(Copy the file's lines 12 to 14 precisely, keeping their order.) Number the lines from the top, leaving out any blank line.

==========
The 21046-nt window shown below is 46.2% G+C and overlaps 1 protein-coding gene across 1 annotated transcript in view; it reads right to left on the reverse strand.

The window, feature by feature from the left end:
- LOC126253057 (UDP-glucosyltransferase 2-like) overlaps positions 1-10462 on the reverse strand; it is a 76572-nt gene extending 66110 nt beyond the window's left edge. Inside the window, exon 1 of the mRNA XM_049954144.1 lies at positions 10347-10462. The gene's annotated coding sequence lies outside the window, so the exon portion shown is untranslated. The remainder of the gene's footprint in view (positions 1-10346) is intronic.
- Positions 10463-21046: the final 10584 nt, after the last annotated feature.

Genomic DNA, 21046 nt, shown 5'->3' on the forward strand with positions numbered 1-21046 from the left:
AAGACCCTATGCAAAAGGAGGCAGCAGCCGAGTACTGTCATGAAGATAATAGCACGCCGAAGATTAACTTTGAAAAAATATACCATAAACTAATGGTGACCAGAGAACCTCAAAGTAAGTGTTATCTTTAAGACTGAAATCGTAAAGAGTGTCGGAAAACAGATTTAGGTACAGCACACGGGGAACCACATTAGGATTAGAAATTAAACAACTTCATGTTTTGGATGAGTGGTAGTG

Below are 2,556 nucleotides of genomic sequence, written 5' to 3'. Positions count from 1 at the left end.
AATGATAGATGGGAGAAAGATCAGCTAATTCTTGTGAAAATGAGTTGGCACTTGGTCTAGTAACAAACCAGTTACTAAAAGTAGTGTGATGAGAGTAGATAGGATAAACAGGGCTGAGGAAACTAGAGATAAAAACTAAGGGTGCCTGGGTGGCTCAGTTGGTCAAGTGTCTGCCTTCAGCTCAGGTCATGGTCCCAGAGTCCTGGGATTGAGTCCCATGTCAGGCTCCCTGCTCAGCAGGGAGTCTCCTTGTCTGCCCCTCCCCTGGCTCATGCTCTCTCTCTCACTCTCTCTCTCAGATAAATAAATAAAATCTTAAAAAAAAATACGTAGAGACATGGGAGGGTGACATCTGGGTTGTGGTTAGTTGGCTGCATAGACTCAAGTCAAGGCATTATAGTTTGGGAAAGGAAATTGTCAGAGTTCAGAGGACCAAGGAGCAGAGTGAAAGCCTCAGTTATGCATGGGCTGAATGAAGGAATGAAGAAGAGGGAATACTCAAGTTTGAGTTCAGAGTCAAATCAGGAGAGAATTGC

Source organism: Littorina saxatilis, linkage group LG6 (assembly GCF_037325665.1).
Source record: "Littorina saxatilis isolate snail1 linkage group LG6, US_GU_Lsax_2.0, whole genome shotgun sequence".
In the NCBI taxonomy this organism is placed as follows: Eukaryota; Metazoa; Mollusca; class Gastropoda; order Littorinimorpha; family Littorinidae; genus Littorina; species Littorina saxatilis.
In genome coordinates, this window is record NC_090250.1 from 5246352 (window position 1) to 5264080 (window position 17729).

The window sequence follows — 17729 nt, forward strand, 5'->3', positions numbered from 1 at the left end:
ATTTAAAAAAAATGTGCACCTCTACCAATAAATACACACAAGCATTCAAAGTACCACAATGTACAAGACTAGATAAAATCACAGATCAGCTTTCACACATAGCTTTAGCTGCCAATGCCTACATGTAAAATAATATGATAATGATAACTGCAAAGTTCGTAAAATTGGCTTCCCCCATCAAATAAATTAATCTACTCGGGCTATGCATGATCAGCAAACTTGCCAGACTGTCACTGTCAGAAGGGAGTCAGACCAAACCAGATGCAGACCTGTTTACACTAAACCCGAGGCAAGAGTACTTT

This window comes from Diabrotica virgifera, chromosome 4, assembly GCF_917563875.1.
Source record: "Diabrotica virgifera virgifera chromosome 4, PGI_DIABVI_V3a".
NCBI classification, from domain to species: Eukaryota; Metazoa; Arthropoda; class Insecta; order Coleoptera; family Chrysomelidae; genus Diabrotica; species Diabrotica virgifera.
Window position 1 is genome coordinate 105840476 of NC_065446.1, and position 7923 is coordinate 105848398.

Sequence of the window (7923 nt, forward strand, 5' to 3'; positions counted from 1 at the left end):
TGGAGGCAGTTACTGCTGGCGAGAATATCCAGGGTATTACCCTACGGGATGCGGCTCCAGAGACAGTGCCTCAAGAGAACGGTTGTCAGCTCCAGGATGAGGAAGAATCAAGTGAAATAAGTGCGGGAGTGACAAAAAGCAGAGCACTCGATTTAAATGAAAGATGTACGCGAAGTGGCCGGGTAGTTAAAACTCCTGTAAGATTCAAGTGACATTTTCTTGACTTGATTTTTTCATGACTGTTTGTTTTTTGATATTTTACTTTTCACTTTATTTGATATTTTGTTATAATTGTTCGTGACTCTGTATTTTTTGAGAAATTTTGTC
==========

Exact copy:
In genome coordinates, this window is record NC_090250.1 from 5246352 (window position 1) to 5264080 (window position 17729).

The window sequence follows — 17729 nt, forward strand, 5'->3', positions numbered from 1 at the left end:
ATTTAAAAAAAATGTGCACCTCTACCAATAAATACACACAAGCATTCAAAGTACCACAATGTACAAGACTAGATAAAATCACAGATCAGCTTTCACACATAGCTTTAGCTGCCAATGCCTACATGTAAAATAATATGATAATGATAACTGCAAAGTTCGTAAAATTGGCTTCCCCCATCAAATAAATTAATCTACTCGGGCTATGCATGATCAGCAAACTTGCCAGACTGTCACTGTCAGAAGGGAGTCAGACCAAACCAGATGCAGACCTGTTTACACTAAACCCGAGGCAAGAGTACTTT